Adherence intervention Research: The Need for a Multilevel Approach
W. Stewart Agras
Stanford University School of Medicine
This chapter serves as an introduction to compliance intervention research in pediatric populations, first discussing some of the problems facing the field, and then presenting an overview of the compliance intervention strategies used in the Coronary Primary Prevention Trial (CPPT), as a clinical example of a multilevel compliance intervention.
One of the first questions facing the researcher, or indeed the clinician, in addressing a compliance problem is at whom should the intervention be aimed? The obvious answer is the patient with the problem. On reflection this answer is, however, rather facile. It is evident, for example, in a pediatric population that the parent must also be the intervention target and is the only target in the case of the infant or very young child. Parental behavior must be changed to affect compliance in the infant or young child. Taking an even broader view, the health care system and the economy of the country also affect compliance in the individual patient and in turn are affected by poor compliance. For example, if a child does not receive adequate treatment by virtue of poor compliance and hence develops a chronic condition that may lead to more than average ill health, the health care system will have to absorb higher treatment costs, an employer may eventually have to pay larger insurance premiums and may also have to absorb the costs of absenteeism due to ill health.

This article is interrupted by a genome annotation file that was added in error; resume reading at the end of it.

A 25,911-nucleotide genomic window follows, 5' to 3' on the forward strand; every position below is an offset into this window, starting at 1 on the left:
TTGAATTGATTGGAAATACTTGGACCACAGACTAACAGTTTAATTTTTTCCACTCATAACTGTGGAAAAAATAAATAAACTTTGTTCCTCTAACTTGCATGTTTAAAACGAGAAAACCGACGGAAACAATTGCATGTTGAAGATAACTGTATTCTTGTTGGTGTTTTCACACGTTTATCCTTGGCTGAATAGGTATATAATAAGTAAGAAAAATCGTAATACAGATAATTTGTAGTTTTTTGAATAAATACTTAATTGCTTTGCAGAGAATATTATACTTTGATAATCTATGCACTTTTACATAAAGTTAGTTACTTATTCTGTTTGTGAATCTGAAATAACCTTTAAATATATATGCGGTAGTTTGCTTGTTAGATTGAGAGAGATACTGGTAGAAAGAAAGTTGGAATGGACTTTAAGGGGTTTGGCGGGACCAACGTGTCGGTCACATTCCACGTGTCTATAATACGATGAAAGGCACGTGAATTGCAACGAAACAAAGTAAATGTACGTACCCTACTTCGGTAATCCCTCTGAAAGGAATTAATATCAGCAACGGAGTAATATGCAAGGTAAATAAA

There are, then, a number of possible organizational levels for compliance intervention research. These include: the patient, the patient's family, the worksite, the community, and the national economy on the one hand; the health care worker, the treatment team, the immediate clinical environment, and the larger institutional environment on the other. The vast majority of compliance intervention research has focused on the patient, and to a lesser extent, on the patient's